Four different commonly used dental porcelains (Vita VMK 95, Ceramco, Vitablocks Mark II and Matchmaker) and six different polishing systems glaze, finishing and polishing with polishing discs (Sof-Lex), polishing kit (Dialite II), polishing pastes (Sparkle, Zircate, Prisma Gloss) and combinations of them were investigated in this study (Table 1). One researcher prepared cylindrical samples (15x2mm) of four different dental porcelains by means of using polyvinylsiloxane mold to encapsulate the ceramics. All of the samples were mixed with a standart quantity of ceramic and liquid which were placed in the mold and condensed by using a plastic aparatus. A tissue (Selpak; Eczacıbaşı Holding, Sakarya, Turkey) was used to absorb excess moisture (Programat P80; Ivoclar Vivadent, Liechtenstein). The samples were taken away and putt into the oven in line with the producer’s instructions (roughly 920–960ºC ). The rectangular ceramic samples which were 12, 14, 18 mm in size were sliced into pieces of 2, 14, 18 mm in size with a Buehler Isomet Low Speed cutting machine (Lake Bluff,  Illinois,  60044–1699,  USA). For a period of ten seconds, 600 grit silicon carbide paper was used by using a 300-rpm grinding MetaServ polishing (MetaServ, Buehler, England) to wet-ground ceramic discs. The samples were grouped in nine subgroups (n = 5) and the following procedures were applied (Table 2):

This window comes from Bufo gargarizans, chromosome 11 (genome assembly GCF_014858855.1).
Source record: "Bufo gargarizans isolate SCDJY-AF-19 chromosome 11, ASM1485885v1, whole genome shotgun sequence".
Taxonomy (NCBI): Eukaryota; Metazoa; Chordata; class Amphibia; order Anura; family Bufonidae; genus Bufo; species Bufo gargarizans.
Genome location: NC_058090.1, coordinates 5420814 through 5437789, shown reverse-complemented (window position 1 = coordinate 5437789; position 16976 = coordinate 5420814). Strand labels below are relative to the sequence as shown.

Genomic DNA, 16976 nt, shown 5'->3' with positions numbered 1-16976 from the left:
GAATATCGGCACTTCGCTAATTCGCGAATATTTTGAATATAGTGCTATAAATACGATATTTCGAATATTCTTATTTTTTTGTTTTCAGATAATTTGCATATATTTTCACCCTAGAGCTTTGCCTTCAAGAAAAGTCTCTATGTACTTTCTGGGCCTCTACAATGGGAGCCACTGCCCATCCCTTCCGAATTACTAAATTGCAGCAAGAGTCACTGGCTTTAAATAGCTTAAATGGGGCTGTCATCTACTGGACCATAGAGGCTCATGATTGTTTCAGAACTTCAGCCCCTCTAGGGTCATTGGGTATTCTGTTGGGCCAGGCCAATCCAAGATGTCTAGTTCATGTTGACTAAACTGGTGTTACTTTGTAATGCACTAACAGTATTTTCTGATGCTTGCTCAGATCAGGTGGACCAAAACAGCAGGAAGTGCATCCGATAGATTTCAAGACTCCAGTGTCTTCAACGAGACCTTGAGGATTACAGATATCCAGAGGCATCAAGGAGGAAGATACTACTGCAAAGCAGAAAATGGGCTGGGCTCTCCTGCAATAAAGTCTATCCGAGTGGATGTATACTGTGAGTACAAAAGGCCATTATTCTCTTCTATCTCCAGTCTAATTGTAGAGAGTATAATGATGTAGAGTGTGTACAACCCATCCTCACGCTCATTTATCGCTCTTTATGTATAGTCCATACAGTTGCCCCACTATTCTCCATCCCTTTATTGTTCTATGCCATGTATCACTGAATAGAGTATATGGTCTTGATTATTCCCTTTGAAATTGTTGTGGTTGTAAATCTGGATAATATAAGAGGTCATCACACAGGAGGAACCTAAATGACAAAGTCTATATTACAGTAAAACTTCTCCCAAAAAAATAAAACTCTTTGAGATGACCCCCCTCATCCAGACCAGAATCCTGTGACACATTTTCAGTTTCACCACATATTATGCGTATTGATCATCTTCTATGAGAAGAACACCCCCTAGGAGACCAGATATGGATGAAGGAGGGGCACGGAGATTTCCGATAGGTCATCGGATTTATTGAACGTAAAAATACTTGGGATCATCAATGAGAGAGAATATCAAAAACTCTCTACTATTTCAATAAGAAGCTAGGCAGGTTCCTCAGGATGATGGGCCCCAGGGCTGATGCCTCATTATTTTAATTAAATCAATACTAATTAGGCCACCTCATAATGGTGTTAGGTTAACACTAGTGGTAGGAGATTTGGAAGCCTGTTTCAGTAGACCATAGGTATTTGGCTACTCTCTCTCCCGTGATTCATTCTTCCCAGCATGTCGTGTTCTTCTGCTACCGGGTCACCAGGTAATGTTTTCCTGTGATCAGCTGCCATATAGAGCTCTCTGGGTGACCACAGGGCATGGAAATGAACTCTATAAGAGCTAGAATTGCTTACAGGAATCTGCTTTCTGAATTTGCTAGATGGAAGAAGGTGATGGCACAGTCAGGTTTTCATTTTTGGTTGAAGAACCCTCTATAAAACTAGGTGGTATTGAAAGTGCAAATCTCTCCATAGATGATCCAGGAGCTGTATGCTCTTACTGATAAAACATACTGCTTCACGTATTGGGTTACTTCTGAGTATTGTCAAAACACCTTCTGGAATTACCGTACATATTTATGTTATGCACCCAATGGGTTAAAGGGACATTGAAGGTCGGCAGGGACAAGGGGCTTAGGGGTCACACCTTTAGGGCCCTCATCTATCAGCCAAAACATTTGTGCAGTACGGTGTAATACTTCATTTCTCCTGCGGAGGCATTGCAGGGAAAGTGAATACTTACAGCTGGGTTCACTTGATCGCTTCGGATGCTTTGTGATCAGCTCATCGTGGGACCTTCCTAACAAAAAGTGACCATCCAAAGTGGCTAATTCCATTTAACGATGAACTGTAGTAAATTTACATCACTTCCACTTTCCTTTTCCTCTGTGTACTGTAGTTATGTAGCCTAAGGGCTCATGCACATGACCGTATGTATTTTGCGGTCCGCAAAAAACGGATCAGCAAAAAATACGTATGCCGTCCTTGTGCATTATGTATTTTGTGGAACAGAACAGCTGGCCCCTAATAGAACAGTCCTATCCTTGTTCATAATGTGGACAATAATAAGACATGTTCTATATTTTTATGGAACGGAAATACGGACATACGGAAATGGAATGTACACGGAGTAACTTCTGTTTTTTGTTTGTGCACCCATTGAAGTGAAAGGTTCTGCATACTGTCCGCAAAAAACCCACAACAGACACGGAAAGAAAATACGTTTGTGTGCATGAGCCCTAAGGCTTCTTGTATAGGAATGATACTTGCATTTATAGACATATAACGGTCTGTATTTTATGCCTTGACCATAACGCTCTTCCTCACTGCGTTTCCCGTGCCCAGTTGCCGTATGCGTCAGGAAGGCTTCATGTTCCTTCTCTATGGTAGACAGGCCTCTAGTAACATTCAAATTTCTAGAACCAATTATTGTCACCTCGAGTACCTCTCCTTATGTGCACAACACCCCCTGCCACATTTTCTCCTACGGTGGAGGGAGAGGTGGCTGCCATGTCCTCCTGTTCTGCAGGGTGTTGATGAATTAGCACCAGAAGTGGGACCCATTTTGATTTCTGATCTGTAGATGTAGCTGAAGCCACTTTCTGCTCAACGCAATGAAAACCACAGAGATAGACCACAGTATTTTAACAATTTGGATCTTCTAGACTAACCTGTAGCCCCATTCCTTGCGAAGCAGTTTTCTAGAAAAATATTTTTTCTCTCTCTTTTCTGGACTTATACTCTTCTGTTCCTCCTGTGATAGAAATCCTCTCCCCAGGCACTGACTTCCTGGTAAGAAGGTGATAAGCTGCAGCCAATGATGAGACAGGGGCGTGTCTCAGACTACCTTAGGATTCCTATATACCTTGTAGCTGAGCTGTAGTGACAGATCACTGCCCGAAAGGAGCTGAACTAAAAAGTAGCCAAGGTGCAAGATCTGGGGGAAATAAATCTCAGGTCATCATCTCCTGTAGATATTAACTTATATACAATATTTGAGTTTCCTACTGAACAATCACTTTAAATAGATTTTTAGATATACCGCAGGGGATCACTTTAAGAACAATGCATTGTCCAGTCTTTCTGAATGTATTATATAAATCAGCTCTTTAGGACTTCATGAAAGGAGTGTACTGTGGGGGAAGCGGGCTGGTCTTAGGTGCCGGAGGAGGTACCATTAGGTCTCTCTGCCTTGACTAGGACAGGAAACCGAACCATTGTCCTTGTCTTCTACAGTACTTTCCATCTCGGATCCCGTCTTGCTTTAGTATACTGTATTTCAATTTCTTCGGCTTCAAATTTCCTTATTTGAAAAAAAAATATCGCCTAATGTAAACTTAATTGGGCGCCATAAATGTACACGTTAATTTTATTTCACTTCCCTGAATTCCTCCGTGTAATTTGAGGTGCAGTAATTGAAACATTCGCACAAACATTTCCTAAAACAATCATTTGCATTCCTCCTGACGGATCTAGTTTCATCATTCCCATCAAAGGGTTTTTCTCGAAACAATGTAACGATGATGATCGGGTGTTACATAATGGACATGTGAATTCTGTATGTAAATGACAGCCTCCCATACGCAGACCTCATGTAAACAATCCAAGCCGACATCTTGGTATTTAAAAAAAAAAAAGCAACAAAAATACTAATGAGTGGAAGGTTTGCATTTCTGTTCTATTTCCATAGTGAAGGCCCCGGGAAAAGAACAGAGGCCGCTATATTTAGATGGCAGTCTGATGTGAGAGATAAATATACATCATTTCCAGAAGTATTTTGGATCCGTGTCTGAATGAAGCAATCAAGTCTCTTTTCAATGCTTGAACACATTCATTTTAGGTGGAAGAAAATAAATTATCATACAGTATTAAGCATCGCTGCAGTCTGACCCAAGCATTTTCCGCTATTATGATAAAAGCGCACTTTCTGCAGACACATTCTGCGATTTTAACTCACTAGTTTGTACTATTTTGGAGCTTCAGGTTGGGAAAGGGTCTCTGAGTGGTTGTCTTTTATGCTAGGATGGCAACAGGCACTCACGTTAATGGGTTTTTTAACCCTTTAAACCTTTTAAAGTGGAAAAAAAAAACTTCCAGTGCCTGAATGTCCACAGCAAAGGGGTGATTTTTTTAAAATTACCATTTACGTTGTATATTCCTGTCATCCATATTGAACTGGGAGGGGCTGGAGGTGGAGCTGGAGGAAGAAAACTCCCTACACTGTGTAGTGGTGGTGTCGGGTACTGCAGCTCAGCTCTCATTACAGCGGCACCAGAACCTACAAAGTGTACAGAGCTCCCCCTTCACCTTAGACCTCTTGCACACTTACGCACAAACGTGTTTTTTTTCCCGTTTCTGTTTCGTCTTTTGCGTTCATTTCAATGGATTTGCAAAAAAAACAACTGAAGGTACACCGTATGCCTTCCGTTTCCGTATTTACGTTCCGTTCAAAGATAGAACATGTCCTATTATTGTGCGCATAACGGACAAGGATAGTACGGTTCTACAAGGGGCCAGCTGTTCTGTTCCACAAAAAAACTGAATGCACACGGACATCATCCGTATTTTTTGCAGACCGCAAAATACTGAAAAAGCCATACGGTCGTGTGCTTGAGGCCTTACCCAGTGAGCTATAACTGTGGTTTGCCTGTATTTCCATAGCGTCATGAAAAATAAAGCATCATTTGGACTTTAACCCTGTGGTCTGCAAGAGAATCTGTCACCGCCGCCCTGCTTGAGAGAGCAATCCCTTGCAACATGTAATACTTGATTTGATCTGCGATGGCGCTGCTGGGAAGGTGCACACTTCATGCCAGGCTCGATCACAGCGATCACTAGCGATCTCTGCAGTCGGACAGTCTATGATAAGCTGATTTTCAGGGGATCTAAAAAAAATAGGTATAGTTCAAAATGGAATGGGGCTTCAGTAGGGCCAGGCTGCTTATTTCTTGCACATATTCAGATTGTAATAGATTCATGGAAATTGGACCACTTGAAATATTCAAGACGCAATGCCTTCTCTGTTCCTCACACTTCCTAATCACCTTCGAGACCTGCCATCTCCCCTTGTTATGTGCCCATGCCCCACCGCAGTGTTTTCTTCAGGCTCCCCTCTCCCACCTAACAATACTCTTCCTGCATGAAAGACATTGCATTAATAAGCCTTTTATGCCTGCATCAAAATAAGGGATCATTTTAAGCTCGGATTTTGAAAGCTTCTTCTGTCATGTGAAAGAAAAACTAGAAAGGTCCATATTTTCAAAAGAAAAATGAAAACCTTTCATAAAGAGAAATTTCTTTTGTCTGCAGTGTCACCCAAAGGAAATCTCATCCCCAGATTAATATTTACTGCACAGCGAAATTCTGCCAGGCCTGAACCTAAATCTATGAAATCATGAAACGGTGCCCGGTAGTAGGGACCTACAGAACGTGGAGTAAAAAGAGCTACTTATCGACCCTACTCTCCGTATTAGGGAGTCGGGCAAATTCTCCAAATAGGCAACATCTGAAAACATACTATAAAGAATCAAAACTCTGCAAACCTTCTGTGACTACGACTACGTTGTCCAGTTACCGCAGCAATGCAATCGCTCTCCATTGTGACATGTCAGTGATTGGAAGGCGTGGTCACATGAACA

Table 1. Materials used in the study.

Material

Manufacturer

Material

VMK 95

Vita Zahnfabrik, Germany

Feldspathic porcelain

Ceramco III

Degudent GmbH,USA

Feldspathic porcelain

Matchmaker MC

Schottlander,UK

Low fusing porcelain

Vitablocks Mark II

Vita Zahnfabrik, Germany

Machinable feldspathic porcelain

Sof-Lex

3M ESPE,USA

Finishing and polishing dics

NTI Cera Glaze

NTI-Kahla GmbH,Germany

Porcelain polishing kit

Dialite II

Brasseler,USA

Porcelain polishing kit

Sparkle

Pulpdent,USA

Diamond polishing paste

Zircate

Dentsply,USA

Zirconium silicate cleaning-prophy paste

Prisma Gloss

Dentsply,USA

Aluminium oxide polishing paste

Table 2. Different polishing groups.

Study Groups

Polishing Techniques

Group- Gl

Glaze

Group- Sl

Sof- lex discs

Group- Di